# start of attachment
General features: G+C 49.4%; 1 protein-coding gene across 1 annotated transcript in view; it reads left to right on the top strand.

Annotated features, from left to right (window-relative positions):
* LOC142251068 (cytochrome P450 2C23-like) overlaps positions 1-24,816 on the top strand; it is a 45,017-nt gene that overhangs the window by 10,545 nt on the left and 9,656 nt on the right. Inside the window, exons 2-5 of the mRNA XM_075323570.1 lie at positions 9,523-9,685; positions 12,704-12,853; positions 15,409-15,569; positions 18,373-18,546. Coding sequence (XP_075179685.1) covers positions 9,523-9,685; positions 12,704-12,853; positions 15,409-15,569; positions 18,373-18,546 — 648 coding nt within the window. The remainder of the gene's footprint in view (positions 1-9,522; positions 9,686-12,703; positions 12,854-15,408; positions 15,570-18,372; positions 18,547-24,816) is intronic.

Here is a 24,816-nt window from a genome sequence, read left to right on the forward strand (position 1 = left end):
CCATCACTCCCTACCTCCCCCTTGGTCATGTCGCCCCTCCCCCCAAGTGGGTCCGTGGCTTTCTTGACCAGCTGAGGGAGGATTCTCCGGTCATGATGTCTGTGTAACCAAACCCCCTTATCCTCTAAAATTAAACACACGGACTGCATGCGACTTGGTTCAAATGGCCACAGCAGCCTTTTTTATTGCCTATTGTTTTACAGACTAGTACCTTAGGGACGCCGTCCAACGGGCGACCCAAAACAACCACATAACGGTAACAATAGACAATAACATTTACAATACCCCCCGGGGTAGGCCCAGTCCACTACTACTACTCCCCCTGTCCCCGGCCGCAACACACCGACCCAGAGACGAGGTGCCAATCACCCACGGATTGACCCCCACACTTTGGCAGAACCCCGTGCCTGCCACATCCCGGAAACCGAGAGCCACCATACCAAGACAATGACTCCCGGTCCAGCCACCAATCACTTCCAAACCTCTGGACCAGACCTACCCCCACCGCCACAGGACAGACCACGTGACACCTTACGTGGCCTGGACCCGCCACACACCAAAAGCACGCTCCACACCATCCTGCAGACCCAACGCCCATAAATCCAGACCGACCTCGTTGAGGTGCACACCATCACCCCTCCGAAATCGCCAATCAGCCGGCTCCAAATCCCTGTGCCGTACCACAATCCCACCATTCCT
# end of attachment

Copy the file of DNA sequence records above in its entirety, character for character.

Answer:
General features: G+C 49.4%; 1 protein-coding gene across 1 annotated transcript in view; it reads left to right on the top strand.

Annotated features, from left to right (window-relative positions):
* LOC142251068 (cytochrome P450 2C23-like) overlaps positions 1-24,816 on the top strand; it is a 45,017-nt gene that overhangs the window by 10,545 nt on the left and 9,656 nt on the right. Inside the window, exons 2-5 of the mRNA XM_075323570.1 lie at positions 9,523-9,685; positions 12,704-12,853; positions 15,409-15,569; positions 18,373-18,546. Coding sequence (XP_075179685.1) covers positions 9,523-9,685; positions 12,704-12,853; positions 15,409-15,569; positions 18,373-18,546 — 648 coding nt within the window. The remainder of the gene's footprint in view (positions 1-9,522; positions 9,686-12,703; positions 12,854-15,408; positions 15,570-18,372; positions 18,547-24,816) is intronic.

Here is a 24,816-nt window from a genome sequence, read left to right on the forward strand (position 1 = left end):
CCATCACTCCCTACCTCCCCCTTGGTCATGTCGCCCCTCCCCCCAAGTGGGTCCGTGGCTTTCTTGACCAGCTGAGGGAGGATTCTCCGGTCATGATGTCTGTGTAACCAAACCCCCTTATCCTCTAAAATTAAACACACGGACTGCATGCGACTTGGTTCAAATGGCCACAGCAGCCTTTTTTATTGCCTATTGTTTTACAGACTAGTACCTTAGGGACGCCGTCCAACGGGCGACCCAAAACAACCACATAACGGTAACAATAGACAATAACATTTACAATACCCCCCGGGGTAGGCCCAGTCCACTACTACTACTCCCCCTGTCCCCGGCCGCAACACACCGACCCAGAGACGAGGTGCCAATCACCCACGGATTGACCCCCACACTTTGGCAGAACCCCGTGCCTGCCACATCCCGGAAACCGAGAGCCACCATACCAAGACAATGACTCCCGGTCCAGCCACCAATCACTTCCAAACCTCTGGACCAGACCTACCCCCACCGCCACAGGACAGACCACGTGACACCTTACGTGGCCTGGACCCGCCACACACCAAAAGCACGCTCCACACCATCCTGCAGACCCAACGCCCATAAATCCAGACCGACCTCGTTGAGGTGCACACCATCACCCCTCCGAAATCGCCAATCAGCCGGCTCCAAATCCCTGTGCCGTACCACAATCCCACCATTCCT